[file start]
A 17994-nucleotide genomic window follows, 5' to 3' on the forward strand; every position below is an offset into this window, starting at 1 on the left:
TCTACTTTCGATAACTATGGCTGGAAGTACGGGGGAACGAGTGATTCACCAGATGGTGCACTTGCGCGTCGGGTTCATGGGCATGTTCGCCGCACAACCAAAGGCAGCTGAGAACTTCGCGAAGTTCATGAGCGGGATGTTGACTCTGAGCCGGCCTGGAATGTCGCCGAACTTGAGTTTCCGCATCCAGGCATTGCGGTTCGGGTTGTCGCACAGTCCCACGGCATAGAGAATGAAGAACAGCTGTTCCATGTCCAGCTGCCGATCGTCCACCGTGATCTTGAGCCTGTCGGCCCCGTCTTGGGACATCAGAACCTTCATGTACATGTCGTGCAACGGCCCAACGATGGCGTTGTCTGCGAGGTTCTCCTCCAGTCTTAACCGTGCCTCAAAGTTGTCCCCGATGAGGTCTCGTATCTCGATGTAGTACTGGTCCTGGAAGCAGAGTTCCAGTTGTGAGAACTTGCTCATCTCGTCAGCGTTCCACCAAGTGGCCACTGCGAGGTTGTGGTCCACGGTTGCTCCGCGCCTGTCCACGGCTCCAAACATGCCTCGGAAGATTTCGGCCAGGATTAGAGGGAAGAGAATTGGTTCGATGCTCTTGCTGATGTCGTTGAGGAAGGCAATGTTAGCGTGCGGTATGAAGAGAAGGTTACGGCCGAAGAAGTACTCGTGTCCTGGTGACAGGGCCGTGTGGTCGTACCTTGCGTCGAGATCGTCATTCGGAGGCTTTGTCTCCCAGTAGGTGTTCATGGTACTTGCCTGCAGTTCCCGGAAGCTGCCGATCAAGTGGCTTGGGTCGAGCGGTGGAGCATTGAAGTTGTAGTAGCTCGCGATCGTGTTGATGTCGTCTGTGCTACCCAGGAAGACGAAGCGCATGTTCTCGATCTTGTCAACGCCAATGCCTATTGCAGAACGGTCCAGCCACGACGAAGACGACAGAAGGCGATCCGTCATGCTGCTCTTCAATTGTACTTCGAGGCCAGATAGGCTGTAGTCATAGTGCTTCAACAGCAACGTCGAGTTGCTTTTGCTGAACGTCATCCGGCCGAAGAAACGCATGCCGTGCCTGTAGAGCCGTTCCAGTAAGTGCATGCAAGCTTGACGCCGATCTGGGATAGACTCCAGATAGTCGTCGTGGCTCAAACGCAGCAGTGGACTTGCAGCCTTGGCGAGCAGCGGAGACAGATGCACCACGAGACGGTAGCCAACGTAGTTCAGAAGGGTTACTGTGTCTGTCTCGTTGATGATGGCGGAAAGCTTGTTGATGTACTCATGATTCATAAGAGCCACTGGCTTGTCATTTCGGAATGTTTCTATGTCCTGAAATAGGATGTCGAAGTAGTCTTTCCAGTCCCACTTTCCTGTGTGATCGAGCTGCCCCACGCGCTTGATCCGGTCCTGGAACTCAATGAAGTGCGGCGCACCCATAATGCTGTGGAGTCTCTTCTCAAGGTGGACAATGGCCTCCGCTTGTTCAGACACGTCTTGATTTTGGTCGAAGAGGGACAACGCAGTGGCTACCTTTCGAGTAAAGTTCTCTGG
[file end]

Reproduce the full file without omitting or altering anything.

A 17994-nucleotide genomic window follows, 5' to 3' on the forward strand; every position below is an offset into this window, starting at 1 on the left:
TCTACTTTCGATAACTATGGCTGGAAGTACGGGGGAACGAGTGATTCACCAGATGGTGCACTTGCGCGTCGGGTTCATGGGCATGTTCGCCGCACAACCAAAGGCAGCTGAGAACTTCGCGAAGTTCATGAGCGGGATGTTGACTCTGAGCCGGCCTGGAATGTCGCCGAACTTGAGTTTCCGCATCCAGGCATTGCGGTTCGGGTTGTCGCACAGTCCCACGGCATAGAGAATGAAGAACAGCTGTTCCATGTCCAGCTGCCGATCGTCCACCGTGATCTTGAGCCTGTCGGCCCCGTCTTGGGACATCAGAACCTTCATGTACATGTCGTGCAACGGCCCAACGATGGCGTTGTCTGCGAGGTTCTCCTCCAGTCTTAACCGTGCCTCAAAGTTGTCCCCGATGAGGTCTCGTATCTCGATGTAGTACTGGTCCTGGAAGCAGAGTTCCAGTTGTGAGAACTTGCTCATCTCGTCAGCGTTCCACCAAGTGGCCACTGCGAGGTTGTGGTCCACGGTTGCTCCGCGCCTGTCCACGGCTCCAAACATGCCTCGGAAGATTTCGGCCAGGATTAGAGGGAAGAGAATTGGTTCGATGCTCTTGCTGATGTCGTTGAGGAAGGCAATGTTAGCGTGCGGTATGAAGAGAAGGTTACGGCCGAAGAAGTACTCGTGTCCTGGTGACAGGGCCGTGTGGTCGTACCTTGCGTCGAGATCGTCATTCGGAGGCTTTGTCTCCCAGTAGGTGTTCATGGTACTTGCCTGCAGTTCCCGGAAGCTGCCGATCAAGTGGCTTGGGTCGAGCGGTGGAGCATTGAAGTTGTAGTAGCTCGCGATCGTGTTGATGTCGTCTGTGCTACCCAGGAAGACGAAGCGCATGTTCTCGATCTTGTCAACGCCAATGCCTATTGCAGAACGGTCCAGCCACGACGAAGACGACAGAAGGCGATCCGTCATGCTGCTCTTCAATTGTACTTCGAGGCCAGATAGGCTGTAGTCATAGTGCTTCAACAGCAACGTCGAGTTGCTTTTGCTGAACGTCATCCGGCCGAAGAAACGCATGCCGTGCCTGTAGAGCCGTTCCAGTAAGTGCATGCAAGCTTGACGCCGATCTGGGATAGACTCCAGATAGTCGTCGTGGCTCAAACGCAGCAGTGGACTTGCAGCCTTGGCGAGCAGCGGAGACAGATGCACCACGAGACGGTAGCCAACGTAGTTCAGAAGGGTTACTGTGTCTGTCTCGTTGATGATGGCGGAAAGCTTGTTGATGTACTCATGATTCATAAGAGCCACTGGCTTGTCATTTCGGAATGTTTCTATGTCCTGAAATAGGATGTCGAAGTAGTCTTTCCAGTCCCACTTTCCTGTGTGATCGAGCTGCCCCACGCGCTTGATCCGGTCCTGGAACTCAATGAAGTGCGGCGCACCCATAATGCTGTGGAGTCTCTTCTCAAGGTGGACAATGGCCTCCGCTTGTTCAGACACGTCTTGATTTTGGTCGAAGAGGGACAACGCAGTGGCTACCTTTCGAGTAAAGTTCTCTGG